Whether you refer to them as swordfish, broadbills, or by their scientific name, Xiphias gladius, these majestic creatures are among the most powerful predators in the ocean.
These fish can grow to upwards of 1,400 pounds and 14-feet in length, making them one of the largest predatory fish in the sea.
These unique predators are a scientific marvel in how they hunt, feed, and spawn. Today, we’re going to cover everything you need to know about this incredible sportfish, from its characteristics and appearance to its lifespan, reproduction, habitat, eating habits, and much more.
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Swordfish are among the largest and most interesting-looking pelagic fish in the world. Let’s take a closer look at the unique characteristics that make this creature so fascinating.
Mature swordfish are massive creatures. At full maturity, these fish regularly eclipse 1,000 pounds and 12-feet long. The world’s largest recorded Swordfish was over 1,400 pounds and nearly 15-feet long.
Considering how tiny baby swordfish are at birth, the size change while reaching adulthood is remarkable.
Baby swordfish are hardly large enough to be seen by the naked eye and weigh mere fractions of a gram. A swordfish can grow to over one million times its initial size from birth to full maturity.
Swordfish are among the most recognizable and iconic creatures in the ocean, and their unique looks and coloration make them incredibly easy to identify.
Both male and female swordfish have a two-tone body that’s darker at the top before fading to light silver for the lower ⅔rds of the fish.
The dorsal fin and top of the fish have shades of black, dark grey, and brown, while the lower portion of the fish fades to a light silver or white color.
They have a massive dorsal fin followed by a smaller one and two anal fins. Swordfish don’t have any pelvic fins, and their tail is quite large, allowing them to propel through the water at incredible speeds.
Then, there’s the most impressive characteristic, which is the massive sword-like bill of the fish. The “sword” is blunt and rounded, and swordfish use it to stun large prey, so it’s easier for them to eat.
It’s also speculated that swordfish will use their bill as a defensive weapon to protect themselves from sharks and whales.
Swordfish reproduce by spawning near the ocean’s surface. A male and female swordfish will pair off when it’s time to spawn.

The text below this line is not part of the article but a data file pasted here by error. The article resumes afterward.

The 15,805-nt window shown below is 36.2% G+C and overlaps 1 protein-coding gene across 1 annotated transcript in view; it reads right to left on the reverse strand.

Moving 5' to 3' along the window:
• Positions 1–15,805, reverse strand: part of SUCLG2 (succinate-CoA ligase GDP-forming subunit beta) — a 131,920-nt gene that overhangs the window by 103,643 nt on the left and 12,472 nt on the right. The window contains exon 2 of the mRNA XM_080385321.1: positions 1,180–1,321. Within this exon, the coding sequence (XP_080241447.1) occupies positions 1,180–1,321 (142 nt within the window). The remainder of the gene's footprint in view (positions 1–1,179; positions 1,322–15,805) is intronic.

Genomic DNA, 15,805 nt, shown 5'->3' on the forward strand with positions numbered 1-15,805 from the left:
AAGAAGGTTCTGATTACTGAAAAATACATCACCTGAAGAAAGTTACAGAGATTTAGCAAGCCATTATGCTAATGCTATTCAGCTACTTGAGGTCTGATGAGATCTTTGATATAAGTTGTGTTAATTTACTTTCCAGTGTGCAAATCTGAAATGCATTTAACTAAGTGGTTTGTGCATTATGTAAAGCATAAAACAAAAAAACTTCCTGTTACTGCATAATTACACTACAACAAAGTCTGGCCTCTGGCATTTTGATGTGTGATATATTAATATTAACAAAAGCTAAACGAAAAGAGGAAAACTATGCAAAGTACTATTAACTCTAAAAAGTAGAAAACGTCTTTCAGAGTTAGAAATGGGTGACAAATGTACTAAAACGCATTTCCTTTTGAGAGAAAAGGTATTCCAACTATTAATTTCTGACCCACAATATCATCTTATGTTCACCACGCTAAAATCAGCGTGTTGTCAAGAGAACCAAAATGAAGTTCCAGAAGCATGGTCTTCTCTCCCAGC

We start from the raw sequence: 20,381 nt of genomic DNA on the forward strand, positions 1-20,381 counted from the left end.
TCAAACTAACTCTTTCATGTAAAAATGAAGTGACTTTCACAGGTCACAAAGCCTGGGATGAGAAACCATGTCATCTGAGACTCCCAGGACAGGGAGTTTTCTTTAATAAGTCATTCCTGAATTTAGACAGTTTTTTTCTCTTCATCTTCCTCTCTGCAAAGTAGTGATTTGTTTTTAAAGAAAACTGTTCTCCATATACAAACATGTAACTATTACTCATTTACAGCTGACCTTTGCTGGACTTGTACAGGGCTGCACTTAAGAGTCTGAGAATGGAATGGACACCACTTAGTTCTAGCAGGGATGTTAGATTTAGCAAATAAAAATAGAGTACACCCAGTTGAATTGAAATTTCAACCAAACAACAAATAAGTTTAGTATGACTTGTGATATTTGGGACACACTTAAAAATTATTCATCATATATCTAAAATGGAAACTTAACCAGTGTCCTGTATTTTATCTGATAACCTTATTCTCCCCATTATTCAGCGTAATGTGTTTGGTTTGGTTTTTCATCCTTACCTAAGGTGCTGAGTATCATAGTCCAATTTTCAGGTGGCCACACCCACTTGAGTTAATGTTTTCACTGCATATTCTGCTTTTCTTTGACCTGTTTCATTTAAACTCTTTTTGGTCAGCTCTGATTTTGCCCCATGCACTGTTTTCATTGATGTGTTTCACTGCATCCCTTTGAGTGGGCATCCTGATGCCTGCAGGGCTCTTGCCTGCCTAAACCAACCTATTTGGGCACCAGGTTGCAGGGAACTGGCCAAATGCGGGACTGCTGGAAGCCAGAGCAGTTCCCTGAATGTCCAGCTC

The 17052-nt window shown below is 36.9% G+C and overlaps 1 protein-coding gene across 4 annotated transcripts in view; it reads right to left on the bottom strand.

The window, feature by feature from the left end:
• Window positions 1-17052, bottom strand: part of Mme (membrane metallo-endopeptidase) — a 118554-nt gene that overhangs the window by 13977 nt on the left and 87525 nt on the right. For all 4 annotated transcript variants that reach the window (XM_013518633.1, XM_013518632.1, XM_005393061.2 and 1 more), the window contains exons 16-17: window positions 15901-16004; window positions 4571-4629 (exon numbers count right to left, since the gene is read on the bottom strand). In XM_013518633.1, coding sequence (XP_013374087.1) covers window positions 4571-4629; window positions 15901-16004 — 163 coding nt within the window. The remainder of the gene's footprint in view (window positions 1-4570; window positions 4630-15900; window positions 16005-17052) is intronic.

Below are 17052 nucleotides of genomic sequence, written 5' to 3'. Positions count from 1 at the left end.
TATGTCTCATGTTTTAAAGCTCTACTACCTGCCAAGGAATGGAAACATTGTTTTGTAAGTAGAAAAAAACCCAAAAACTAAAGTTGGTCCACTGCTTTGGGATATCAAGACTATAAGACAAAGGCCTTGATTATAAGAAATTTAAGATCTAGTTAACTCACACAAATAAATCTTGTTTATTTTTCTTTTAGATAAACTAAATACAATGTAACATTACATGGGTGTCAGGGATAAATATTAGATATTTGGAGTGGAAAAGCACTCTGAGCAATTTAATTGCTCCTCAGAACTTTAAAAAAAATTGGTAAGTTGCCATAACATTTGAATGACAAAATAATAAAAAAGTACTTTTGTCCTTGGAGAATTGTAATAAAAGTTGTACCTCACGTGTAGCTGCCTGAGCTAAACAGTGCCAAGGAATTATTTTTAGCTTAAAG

The female releases her eggs, prompting the male to release sperm to fertilize the eggs. A female swordfish can release millions of eggs during each spawning session.
Once fertilized, it only takes a few days for the egg to develop a pelagic larvae. Shortly after that, a baby swordfish is born.
The swordfish fry are incredibly tiny, measuring around 1mm long at birth. The baby fish grow rapidly, and once they reach about 5mm in length, they begin to develop their signature bill.
Swordfish reach full maturity by five years and have a lifespan of about 15 years. During their first year of life, baby swordfish are popular prey for sharks, whales, and other large ocean predators.
While it’s somewhat common for mature swordfish to grapple with other ocean predators, they are apex predators with very few natural threats.
Swordfish are uniquely adapted to live in various environments, and they can be found in the Atlantic, Pacific, and Indian oceans.
These fish are uniquely adapted to tolerate a broad range of settings, including cold water, warm water, and depths ranging from 3,000 feet to the surface.
While swordfish are coldblooded creatures, they have a unique heat regulation system that warms their brains and eyes, allowing them to hunt in colder waters effectively.
Thanks to their ability to deliver heat to critical organs, swordfish are able to live in an incredible diversity of environments.
Swordfish prefer to spend their time in waters ranging from 64-72°F, but they can move into much colder waters as needed to hunt. Only a handful of pelagic fish have this ability, including sharks and tuna.